The Supreme Court decided in late January that giant corporations should be treated just like individual Americans when it comes to spending money in elections. Their ruling in the Citizens United case - which overturned decades of campaign finance legislation and previous court rulings - means that a company like ExxonMobil can spend an unlimited amount on attack ads, direct mail, and robocalls to support politicians who serve its interests and defeat those who stand in its way. The Court had its say, but now the American people are speaking.
People For the American Way has just released the results of a new national poll on Citizens United and the many ways in which Congress - and the American people - can undo the damage, culminating with an amendment to the Constitution.
Above all else, the poll shows that the Supreme Court is far out of step with popular opinion. Americans of all political stripes - including a majority of Republicans and conservatives - believe that corporations have too much influence in elections and should be limited by Congress in how much they can spend to support or oppose candidates. This isn't just a liberal or Democratic position - it's the American position, shared by majorities across the spectrum. Republican leaders who have rejoiced at the prospect of more corporate money in elections should take heed.
Specifically, our poll found that:
- 78% believe that corporations should be limited in how much they can spend to influence elections, and 70% believe they already have too much influence over elections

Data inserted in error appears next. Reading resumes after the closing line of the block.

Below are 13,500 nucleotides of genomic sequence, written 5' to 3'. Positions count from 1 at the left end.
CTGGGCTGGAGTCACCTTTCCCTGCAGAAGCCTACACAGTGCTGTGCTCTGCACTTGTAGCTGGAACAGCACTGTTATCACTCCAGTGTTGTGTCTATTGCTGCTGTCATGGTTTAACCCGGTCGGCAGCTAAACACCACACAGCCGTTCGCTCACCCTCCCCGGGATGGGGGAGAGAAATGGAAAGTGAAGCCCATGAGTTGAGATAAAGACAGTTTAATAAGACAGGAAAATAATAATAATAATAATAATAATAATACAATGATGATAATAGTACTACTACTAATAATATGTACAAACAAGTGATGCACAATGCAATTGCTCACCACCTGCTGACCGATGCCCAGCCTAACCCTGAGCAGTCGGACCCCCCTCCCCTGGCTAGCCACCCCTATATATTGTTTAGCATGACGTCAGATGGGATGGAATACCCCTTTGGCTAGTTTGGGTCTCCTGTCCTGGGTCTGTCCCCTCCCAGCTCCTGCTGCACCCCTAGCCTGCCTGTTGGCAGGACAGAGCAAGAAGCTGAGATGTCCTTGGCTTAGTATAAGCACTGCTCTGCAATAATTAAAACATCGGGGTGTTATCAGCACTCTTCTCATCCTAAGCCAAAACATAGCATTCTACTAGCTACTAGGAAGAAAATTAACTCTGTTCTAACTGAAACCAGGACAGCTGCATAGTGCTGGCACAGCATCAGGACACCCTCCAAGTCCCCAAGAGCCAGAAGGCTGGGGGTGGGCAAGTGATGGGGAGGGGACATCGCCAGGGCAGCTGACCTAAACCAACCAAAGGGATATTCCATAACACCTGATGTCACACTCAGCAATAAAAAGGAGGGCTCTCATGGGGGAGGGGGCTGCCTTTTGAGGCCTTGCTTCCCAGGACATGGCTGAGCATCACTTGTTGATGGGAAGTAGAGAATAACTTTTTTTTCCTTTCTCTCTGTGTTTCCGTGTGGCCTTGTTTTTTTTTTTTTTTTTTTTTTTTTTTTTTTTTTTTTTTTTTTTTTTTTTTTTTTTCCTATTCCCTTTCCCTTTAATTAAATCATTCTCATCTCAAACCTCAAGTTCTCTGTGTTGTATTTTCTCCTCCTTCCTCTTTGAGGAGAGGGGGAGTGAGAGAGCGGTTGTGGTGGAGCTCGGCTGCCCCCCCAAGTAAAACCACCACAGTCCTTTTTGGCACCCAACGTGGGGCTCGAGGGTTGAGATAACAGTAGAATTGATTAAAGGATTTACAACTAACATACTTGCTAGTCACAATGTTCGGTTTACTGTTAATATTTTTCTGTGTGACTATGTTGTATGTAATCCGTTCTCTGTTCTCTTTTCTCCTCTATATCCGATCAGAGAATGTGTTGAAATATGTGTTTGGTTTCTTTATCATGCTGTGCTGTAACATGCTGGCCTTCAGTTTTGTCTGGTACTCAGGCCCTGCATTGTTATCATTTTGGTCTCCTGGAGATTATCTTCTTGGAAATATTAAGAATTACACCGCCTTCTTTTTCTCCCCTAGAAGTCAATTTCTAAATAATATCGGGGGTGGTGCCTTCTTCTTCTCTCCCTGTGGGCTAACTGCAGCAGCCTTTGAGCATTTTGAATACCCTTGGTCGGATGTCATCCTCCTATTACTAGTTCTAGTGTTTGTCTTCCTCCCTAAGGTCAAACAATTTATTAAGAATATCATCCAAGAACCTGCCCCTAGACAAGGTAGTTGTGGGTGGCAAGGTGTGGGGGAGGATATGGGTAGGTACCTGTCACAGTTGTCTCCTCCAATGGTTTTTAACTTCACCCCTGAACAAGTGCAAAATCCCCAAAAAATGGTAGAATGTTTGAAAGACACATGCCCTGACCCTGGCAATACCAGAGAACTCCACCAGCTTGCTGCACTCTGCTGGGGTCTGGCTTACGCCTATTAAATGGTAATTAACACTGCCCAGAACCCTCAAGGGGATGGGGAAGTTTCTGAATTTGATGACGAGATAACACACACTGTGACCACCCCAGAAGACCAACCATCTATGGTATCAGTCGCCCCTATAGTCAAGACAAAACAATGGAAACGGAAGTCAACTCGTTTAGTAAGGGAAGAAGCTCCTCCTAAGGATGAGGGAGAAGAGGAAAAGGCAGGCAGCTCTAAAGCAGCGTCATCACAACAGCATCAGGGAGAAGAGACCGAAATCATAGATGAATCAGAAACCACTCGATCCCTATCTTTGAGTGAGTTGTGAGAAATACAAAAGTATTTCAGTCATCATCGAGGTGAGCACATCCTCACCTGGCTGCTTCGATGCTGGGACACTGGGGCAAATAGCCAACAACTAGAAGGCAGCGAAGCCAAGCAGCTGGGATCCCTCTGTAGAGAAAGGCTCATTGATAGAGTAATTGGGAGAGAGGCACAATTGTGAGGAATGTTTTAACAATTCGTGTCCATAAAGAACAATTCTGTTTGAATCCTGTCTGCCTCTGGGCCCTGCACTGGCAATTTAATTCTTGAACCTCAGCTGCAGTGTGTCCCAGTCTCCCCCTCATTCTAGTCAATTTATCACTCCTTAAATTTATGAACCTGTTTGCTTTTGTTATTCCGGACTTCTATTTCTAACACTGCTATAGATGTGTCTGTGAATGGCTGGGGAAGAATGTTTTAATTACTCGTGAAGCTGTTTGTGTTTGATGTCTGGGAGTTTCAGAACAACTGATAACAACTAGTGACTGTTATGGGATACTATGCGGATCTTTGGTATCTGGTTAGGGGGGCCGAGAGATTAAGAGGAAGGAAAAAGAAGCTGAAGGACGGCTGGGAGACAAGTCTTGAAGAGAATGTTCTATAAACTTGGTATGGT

- 73% believe Congress should be able to impose such limits, and 61% believe Congress has done too little in the past to limit corporate influence over elections
Support was equally high for reforms that would blunt, or entirely undo, the Citizens United ruling. For instance, we found that:
- 82% support limits on electioneering by government contractors, and 87% support limits on bailout recipients
- 85% support a complete ban on electioneering by foreign corporations
- 75% believe that a publicly traded company should get shareholder approval before spending money in an election
Democrats in Congress should act on the overwhelming public sentiment against Citizens United and pass meaningful reforms in time for the fall election. But it's going to take more than a legislative patch to fully mend the damage done by Citizens United. In fact, since the court struck down limits on corporate spending in elections on constitutional grounds, Congress is very limited in what it can do without running afoul of the court. Ultimately a constitutional amendment or a new Supreme Court ruling will be required. That's why we're encouraged that:
- Of the over 60% of Americans who have an opinion on a constitutional amendment to fix Citizens United, supports runs greater than 2 to 1
- 69% think that the President, in the event of a Supreme Court vacancy, should nominate a Justice who supports limits on corporate spending in elections
People For the American Way has launched a campaign to amend the constitution and is working to ensure that future Supreme Court Justices do not put corporate interests about those of the American people. We hope you'll join us.
You can find the full results of our poll, which was conducted by SurveyUSA, here.